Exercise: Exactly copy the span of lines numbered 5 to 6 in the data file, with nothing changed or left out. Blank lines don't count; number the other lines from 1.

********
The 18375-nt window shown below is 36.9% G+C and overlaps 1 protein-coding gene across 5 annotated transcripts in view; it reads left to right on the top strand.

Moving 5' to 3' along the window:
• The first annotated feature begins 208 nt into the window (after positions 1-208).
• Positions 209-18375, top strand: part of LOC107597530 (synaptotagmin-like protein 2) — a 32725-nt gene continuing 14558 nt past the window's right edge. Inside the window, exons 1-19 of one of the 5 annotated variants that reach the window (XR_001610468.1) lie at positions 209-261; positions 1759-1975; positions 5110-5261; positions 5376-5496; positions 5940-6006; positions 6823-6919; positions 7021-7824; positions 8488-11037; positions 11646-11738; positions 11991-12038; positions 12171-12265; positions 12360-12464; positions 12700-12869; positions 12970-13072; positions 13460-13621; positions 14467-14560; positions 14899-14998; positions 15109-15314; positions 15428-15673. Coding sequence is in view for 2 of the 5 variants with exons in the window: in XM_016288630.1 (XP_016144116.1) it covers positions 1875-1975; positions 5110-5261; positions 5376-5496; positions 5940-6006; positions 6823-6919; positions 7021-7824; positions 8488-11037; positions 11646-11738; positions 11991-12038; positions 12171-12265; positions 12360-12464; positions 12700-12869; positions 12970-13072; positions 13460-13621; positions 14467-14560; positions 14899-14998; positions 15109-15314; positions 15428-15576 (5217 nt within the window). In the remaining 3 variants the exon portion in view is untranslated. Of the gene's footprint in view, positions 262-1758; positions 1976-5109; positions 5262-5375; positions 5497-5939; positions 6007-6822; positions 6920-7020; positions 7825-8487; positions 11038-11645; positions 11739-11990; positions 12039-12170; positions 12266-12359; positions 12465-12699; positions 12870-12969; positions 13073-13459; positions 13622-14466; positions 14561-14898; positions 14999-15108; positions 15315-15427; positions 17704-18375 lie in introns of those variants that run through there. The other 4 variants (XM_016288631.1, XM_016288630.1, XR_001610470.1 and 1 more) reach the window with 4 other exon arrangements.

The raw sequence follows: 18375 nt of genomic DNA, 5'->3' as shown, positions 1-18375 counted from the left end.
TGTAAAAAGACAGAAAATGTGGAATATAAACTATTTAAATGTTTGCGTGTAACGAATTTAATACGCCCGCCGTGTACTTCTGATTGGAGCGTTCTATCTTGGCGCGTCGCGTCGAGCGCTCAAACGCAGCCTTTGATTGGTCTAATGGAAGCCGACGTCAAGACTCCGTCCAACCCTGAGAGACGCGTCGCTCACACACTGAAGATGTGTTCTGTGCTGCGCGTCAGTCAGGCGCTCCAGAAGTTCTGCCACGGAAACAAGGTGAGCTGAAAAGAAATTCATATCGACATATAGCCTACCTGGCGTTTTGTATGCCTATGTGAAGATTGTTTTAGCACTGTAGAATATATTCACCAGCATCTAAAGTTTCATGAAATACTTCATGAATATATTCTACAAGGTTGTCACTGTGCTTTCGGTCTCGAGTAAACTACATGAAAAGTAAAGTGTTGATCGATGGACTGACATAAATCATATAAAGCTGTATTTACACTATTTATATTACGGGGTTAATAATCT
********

The raw sequence follows: 18375 nt of genomic DNA, 5'->3' as shown, positions 1-18375 counted from the left end.
TGTAAAAAGACAGAAAATGTGGAATATAAACTATTTAAATGTTTGCGTGTAACGAATTTAATACGCCCGCCGTGTACTTCTGATTGGAGCGTTCTATCTTGGCGCGTCGCGTCGAGCGCTCAAACGCAGCCTTTGATTGGTCTAATGGAAGCCGACGTCAAGACTCCGTCCAACCCTGAGAGACGCGTCGCTCACACACTGAAGATGTGTTCTGTGCTGCGCGTCAGTCAGGCGCTCCAGAAGTTCTGCCACGGAAACAAGGTGAGCTGAAAAGAAATTCATATCGACATATAGCCTACCTGGCGTTTTGTATGCCTATGTGAAGATTGTTTTAGCACTGTAGAATATATTCACCAGCATCTAAAGTTTCATGAAATACTTCATGAATATATTCTACAAGGTTGTCACTGTGCTTTCGGTCTCGAGTAAACTACATGAAAAGTAAAGTGTTGATCGATGGACTGACATAAATCATATAAAGCTGTATTTACACTATTTATATTACGGGGTTAATAATCT